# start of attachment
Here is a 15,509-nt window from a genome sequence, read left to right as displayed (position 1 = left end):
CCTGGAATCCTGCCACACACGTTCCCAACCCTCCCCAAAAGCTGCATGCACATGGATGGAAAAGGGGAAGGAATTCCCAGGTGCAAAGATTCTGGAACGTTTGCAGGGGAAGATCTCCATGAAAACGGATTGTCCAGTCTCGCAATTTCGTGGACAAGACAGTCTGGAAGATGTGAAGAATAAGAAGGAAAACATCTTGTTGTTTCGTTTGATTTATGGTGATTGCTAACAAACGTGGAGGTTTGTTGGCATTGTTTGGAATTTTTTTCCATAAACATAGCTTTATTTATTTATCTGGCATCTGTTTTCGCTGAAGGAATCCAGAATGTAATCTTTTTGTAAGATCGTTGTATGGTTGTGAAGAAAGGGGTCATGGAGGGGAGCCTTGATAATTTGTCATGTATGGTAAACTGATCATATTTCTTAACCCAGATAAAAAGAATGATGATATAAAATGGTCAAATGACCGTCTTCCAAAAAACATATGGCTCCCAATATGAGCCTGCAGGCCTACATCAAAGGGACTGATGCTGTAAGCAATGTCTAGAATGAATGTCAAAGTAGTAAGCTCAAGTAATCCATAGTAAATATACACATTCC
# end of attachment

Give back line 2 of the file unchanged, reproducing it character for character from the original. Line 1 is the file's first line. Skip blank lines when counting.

CCTGGAATCCTGCCACACACGTTCCCAACCCTCCCCAAAAGCTGCATGCACATGGATGGAAAAGGGGAAGGAATTCCCAGGTGCAAAGATTCTGGAACGTTTGCAGGGGAAGATCTCCATGAAAACGGATTGTCCAGTCTCGCAATTTCGTGGACAAGACAGTCTGGAAGATGTGAAGAATAAGAAGGAAAACATCTTGTTGTTTCGTTTGATTTATGGTGATTGCTAACAAACGTGGAGGTTTGTTGGCATTGTTTGGAATTTTTTTCCATAAACATAGCTTTATTTATTTATCTGGCATCTGTTTTCGCTGAAGGAATCCAGAATGTAATCTTTTTGTAAGATCGTTGTATGGTTGTGAAGAAAGGGGTCATGGAGGGGAGCCTTGATAATTTGTCATGTATGGTAAACTGATCATATTTCTTAACCCAGATAAAAAGAATGATGATATAAAATGGTCAAATGACCGTCTTCCAAAAAACATATGGCTCCCAATATGAGCCTGCAGGCCTACATCAAAGGGACTGATGCTGTAAGCAATGTCTAGAATGAATGTCAAAGTAGTAAGCTCAAGTAATCCATAGTAAATATACACATTCC